Wright Concedes in Primary to Replace Rep. Rangel


Assemblyman Keith Wright conceded Thursday in the Democratic primary race to replace Harlem Rep. Charles Rangel.

At a joint press conference with all three men, Wright congratulated state Sen. Adriano Espaillat, who currently holds a small lead with more than 90 percent of the vote counted, according to the Daily News. Espaillat will likely become the first non-African American to represent Harlem in Congress since the district was created seven decades ago. Other records Espaillat broke: he will be the first Dominican-born and first to have entered the country illegally in Congress.

“We’ve left it all on the battlefield. Now is the time to come together,” Wright said outside the famed Sylvia’s Restaurant. “I want to congratulate Mr. Espaillat on running a great election. I want him to be successful. We all need him to be successful.”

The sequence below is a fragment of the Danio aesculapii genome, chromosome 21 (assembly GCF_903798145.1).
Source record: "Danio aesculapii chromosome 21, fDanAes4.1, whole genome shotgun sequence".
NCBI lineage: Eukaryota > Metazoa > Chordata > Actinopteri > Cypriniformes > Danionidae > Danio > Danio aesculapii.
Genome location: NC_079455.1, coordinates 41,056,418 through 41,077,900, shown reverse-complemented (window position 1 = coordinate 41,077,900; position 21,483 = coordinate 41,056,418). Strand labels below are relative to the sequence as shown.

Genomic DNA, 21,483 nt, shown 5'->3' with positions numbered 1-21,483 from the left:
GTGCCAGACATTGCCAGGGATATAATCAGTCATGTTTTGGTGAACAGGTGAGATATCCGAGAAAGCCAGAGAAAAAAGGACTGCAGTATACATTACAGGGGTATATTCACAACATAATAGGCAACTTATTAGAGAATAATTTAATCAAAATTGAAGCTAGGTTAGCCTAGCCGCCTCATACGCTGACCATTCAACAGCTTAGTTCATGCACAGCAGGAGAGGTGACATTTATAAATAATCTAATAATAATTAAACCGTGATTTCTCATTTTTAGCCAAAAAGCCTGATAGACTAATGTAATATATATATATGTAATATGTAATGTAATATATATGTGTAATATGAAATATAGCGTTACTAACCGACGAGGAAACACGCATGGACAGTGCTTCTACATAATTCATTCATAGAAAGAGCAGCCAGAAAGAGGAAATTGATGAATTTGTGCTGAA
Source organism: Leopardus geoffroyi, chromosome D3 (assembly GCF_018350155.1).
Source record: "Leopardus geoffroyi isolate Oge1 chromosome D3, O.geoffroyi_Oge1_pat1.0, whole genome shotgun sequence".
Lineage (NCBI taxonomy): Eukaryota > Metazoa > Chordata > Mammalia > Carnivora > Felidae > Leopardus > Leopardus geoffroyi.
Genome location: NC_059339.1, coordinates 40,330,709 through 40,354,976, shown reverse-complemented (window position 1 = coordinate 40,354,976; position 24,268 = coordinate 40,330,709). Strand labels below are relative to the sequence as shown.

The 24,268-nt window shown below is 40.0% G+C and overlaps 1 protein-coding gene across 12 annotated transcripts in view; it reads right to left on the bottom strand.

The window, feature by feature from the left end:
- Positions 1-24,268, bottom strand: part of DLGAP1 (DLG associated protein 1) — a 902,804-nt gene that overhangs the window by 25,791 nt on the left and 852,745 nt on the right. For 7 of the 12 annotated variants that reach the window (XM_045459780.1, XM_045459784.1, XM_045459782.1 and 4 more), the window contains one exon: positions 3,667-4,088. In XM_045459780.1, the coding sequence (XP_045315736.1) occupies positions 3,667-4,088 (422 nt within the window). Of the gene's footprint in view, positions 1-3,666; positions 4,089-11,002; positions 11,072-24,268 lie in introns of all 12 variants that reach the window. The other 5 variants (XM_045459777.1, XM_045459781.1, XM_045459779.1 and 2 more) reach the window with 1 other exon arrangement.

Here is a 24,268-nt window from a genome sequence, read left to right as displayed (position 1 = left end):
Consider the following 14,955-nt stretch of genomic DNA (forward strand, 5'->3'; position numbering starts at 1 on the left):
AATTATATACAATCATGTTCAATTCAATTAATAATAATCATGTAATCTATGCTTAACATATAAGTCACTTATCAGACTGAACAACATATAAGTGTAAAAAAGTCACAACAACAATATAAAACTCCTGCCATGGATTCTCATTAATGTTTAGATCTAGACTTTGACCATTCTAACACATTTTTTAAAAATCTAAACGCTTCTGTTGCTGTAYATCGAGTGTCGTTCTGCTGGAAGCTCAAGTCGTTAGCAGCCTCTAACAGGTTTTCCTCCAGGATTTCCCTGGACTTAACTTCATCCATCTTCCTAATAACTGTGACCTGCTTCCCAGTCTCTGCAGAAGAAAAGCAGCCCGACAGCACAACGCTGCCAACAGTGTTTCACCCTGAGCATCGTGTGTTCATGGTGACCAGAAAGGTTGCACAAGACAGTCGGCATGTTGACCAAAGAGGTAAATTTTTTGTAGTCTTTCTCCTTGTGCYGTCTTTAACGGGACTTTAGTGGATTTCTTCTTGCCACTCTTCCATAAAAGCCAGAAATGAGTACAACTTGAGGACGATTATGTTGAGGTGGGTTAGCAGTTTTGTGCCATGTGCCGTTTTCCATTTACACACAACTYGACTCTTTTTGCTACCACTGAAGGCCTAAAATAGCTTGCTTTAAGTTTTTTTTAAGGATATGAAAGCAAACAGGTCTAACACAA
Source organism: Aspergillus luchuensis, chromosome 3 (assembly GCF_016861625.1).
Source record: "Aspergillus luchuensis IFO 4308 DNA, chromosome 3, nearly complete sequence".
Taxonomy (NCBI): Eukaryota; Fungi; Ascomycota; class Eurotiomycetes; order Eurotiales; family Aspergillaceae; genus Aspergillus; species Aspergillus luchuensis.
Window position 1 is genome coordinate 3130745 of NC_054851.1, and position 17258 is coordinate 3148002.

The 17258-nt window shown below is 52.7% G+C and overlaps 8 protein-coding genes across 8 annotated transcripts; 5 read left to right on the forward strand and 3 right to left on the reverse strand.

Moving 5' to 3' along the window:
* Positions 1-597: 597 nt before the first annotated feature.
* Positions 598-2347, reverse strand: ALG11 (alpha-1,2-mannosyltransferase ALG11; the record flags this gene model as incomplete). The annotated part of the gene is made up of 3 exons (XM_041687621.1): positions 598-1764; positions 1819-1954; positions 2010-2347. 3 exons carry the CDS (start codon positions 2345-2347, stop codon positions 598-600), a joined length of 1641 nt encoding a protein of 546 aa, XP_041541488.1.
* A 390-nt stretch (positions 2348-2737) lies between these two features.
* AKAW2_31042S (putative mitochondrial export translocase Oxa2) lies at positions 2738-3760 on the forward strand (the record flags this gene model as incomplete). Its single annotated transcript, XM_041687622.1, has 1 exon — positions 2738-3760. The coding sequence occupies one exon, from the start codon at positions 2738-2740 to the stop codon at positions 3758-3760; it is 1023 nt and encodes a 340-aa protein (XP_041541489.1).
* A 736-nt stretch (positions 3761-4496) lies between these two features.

Wright had the backing of Rangel and other prominent black politicians in a district that has remained a stronghold for black politicians for generations even as the number of Latinos grew.

Rangel won his congressional seat in 1970 by defeating Adam Clayton Powell Jr. in a Democratic primary. He is retiring after 46 years in office.

Rangel mused over the neighborhood’s changing demographics, from the Jews at the turn of the 20th century, to African-Americans and now Hispanics.

“How do I feel now that politics has shifted from Harlem to Washington Heights?” Rangel said. “I don’t know how the Italians felt when the Puerto Ricans moved to East Harlem. I don’t know how the Irish and German Jews felt when the Hispanics came to Washington Heights. I don’t know how the whites felt when the blacks from Hell’s Kitchen moved to Harlem. But I do know one thing, is that’s what America’s all about. That’s what change is all about. We have enough room for everyone to work together.”

Espaillat had failed to knock off Rangel twice before in Democratic primaries. He assured black voters that despite his different background he will look after them.

“There is no difference,” he said. “Maybe their ancestors picked cotton. Mine cut sugar cane.”

The general election in November features a token Republican candidate in an overwhelmingly Democratic district.

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